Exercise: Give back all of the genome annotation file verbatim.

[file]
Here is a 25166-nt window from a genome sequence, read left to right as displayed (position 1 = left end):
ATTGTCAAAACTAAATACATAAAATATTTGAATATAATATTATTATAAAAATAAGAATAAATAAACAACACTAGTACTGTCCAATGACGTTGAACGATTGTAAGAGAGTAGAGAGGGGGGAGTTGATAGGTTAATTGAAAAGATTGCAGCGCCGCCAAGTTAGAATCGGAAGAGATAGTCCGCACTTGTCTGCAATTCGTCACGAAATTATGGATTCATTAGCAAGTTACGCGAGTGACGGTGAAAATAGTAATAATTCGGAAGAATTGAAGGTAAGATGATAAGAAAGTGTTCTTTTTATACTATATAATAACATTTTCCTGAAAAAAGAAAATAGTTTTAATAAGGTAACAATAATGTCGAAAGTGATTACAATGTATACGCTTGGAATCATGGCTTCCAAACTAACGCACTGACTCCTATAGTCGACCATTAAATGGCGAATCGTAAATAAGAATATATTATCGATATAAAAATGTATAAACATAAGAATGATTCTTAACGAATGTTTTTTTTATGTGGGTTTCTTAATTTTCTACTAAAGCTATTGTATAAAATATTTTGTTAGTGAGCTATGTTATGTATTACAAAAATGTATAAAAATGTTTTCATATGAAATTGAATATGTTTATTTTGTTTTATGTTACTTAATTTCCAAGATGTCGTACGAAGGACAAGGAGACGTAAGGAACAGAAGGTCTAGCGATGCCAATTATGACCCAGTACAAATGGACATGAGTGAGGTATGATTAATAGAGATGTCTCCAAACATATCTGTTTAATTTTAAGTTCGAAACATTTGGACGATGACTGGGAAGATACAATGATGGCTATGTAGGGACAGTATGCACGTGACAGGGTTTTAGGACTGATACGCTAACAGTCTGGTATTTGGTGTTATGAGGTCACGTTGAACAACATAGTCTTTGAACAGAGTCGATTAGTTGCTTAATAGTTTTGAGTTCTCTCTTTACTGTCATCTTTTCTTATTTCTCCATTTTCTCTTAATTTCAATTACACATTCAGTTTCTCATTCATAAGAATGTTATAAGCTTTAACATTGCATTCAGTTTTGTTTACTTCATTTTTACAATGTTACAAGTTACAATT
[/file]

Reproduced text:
Here is a 25166-nt window from a genome sequence, read left to right as displayed (position 1 = left end):
ATTGTCAAAACTAAATACATAAAATATTTGAATATAATATTATTATAAAAATAAGAATAAATAAACAACACTAGTACTGTCCAATGACGTTGAACGATTGTAAGAGAGTAGAGAGGGGGGAGTTGATAGGTTAATTGAAAAGATTGCAGCGCCGCCAAGTTAGAATCGGAAGAGATAGTCCGCACTTGTCTGCAATTCGTCACGAAATTATGGATTCATTAGCAAGTTACGCGAGTGACGGTGAAAATAGTAATAATTCGGAAGAATTGAAGGTAAGATGATAAGAAAGTGTTCTTTTTATACTATATAATAACATTTTCCTGAAAAAAGAAAATAGTTTTAATAAGGTAACAATAATGTCGAAAGTGATTACAATGTATACGCTTGGAATCATGGCTTCCAAACTAACGCACTGACTCCTATAGTCGACCATTAAATGGCGAATCGTAAATAAGAATATATTATCGATATAAAAATGTATAAACATAAGAATGATTCTTAACGAATGTTTTTTTTATGTGGGTTTCTTAATTTTCTACTAAAGCTATTGTATAAAATATTTTGTTAGTGAGCTATGTTATGTATTACAAAAATGTATAAAAATGTTTTCATATGAAATTGAATATGTTTATTTTGTTTTATGTTACTTAATTTCCAAGATGTCGTACGAAGGACAAGGAGACGTAAGGAACAGAAGGTCTAGCGATGCCAATTATGACCCAGTACAAATGGACATGAGTGAGGTATGATTAATAGAGATGTCTCCAAACATATCTGTTTAATTTTAAGTTCGAAACATTTGGACGATGACTGGGAAGATACAATGATGGCTATGTAGGGACAGTATGCACGTGACAGGGTTTTAGGACTGATACGCTAACAGTCTGGTATTTGGTGTTATGAGGTCACGTTGAACAACATAGTCTTTGAACAGAGTCGATTAGTTGCTTAATAGTTTTGAGTTCTCTCTTTACTGTCATCTTTTCTTATTTCTCCATTTTCTCTTAATTTCAATTACACATTCAGTTTCTCATTCATAAGAATGTTATAAGCTTTAACATTGCATTCAGTTTTGTTTACTTCATTTTTACAATGTTACAAGTTACAATT